Apple just announced that it will migrate their iMacs and Macbooks to use Apple’s own ARM based silicon chip. Laptops and hybrids (2-in-1) with ARM-based processors have been around for a while now. So how is this move any different? For start, Apple is focusing on desktop too. Until today, we have not seen a full fledge desktop that uses a chip.
Introducing the ARM-based Desktop
Developers can apply for Apple’s Developer Transition Kit which includes a Mac Mini desktop powered by the Apple A12Z Bionic processor, the same 64-bit ARM processor used in today’s iPad Pro 12.9-inch and 11-inch (2020). During WWDC 2020, the new desktop operating system, MacOS Big Sur (version 11) was demo-ed on Macs running the same processor.
That processor is accompanied by 16GB of memory and 512GB of SSD storage, a more mainstream specification for a laptop and desktop compared to the relatively small memory and storage on the iPhone and iPads.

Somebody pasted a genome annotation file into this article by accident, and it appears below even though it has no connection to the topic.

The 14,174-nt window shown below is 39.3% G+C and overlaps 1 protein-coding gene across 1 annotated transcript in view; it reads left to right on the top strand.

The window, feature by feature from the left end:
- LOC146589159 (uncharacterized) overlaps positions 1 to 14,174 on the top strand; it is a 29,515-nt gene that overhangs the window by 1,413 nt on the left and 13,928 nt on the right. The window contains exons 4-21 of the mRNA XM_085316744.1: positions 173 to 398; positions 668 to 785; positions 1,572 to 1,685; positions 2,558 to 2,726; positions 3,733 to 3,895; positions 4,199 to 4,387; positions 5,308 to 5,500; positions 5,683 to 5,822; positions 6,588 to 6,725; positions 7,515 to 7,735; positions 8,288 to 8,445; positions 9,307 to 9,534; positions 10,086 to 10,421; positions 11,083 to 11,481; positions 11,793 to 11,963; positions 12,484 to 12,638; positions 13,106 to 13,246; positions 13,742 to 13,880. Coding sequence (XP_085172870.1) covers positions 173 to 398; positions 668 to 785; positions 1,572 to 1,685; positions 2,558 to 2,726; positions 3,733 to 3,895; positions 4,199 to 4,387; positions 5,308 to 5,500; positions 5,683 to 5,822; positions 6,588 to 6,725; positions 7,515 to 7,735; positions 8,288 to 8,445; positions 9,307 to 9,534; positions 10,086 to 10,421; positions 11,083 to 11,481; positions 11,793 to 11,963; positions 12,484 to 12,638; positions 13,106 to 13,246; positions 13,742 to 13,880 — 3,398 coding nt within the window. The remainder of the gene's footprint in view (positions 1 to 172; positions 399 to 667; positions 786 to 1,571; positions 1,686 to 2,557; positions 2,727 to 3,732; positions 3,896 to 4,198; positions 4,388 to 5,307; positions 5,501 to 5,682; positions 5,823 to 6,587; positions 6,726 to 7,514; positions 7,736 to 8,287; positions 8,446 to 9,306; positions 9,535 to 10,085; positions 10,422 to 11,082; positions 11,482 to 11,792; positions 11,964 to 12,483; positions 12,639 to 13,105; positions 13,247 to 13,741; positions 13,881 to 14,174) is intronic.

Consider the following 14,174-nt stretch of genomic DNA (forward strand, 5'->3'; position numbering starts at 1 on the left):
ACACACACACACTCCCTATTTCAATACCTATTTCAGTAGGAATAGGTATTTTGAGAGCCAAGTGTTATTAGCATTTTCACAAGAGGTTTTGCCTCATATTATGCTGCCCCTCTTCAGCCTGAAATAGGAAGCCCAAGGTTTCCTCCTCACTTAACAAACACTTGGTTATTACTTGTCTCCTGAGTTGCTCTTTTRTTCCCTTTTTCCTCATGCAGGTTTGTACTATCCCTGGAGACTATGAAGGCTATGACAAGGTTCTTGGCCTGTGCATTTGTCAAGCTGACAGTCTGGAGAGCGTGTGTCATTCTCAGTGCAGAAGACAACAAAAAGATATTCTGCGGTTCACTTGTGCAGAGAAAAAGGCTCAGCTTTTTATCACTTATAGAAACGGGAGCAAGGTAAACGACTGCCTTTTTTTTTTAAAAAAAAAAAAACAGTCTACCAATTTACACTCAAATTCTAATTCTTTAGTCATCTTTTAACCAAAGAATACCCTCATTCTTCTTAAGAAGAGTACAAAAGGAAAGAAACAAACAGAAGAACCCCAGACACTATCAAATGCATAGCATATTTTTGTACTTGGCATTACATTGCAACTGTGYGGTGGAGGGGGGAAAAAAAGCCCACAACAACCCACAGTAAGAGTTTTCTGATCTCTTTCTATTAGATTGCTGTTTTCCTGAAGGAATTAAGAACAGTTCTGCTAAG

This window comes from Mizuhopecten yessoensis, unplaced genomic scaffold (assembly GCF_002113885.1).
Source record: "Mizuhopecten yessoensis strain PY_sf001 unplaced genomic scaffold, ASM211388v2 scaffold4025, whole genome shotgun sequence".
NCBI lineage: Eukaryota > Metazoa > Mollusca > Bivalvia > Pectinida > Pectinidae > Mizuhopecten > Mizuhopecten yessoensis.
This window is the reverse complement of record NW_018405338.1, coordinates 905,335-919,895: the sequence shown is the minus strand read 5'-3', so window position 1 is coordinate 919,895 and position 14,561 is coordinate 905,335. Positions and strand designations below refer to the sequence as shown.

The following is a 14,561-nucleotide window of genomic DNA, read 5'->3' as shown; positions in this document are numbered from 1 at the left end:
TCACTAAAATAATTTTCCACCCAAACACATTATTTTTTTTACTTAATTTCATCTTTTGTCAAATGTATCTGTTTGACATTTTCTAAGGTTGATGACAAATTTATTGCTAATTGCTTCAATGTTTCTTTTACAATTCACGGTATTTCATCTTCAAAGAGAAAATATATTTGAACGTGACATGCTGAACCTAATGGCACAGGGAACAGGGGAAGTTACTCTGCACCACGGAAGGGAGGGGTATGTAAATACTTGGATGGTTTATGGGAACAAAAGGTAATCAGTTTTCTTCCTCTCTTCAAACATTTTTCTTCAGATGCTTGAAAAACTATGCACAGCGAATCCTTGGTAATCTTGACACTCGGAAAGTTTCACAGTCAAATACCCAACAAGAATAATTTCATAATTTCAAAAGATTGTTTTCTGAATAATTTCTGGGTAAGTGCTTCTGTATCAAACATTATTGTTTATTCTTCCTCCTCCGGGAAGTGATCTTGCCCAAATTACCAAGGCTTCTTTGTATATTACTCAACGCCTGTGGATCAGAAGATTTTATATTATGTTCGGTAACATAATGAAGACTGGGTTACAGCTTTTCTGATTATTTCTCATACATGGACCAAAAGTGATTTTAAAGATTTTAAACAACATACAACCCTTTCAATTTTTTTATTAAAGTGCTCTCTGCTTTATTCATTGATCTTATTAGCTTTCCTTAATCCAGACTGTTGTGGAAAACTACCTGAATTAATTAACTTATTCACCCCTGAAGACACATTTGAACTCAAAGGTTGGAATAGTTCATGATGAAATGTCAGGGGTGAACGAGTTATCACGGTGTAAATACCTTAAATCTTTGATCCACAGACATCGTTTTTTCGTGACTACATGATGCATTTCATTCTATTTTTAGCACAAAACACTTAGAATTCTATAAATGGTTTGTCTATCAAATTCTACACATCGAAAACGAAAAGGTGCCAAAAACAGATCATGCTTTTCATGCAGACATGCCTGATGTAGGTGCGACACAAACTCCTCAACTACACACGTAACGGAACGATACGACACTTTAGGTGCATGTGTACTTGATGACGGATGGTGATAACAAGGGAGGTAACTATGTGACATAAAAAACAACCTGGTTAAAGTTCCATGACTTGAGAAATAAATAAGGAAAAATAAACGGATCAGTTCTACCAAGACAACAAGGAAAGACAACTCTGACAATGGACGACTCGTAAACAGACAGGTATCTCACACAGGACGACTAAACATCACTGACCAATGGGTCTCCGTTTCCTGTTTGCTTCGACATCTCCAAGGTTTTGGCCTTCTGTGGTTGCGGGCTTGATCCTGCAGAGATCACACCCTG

Here is where Apple’s strategy differs from that of Snapdragon, MediaTek and Microsoft as well as other system manufacturers. Going mainstream, pushing the ARM based system into a desktop.
While others are threading lightly given the work and cost involved to re-compile applications so they run natively on the ARM chip, Apple offers developers all the tools they need to make this happen. Apple sees this as the only way to get as many applications running natively on the new platform as soon as possible to convince consumers of the move.
Ultimately, this closes the loop for Apple products specifically the iMac, MacBooks, Mac Mini and eventually Mac Pro. Apple is bringing everything in-house, allowing for total control over the hardware, the machine language, the operating system and their in-house apps while helping third party developers convert their apps. Apple is already doing this for their iPhones, iPads and Apple Watch so it is not something new.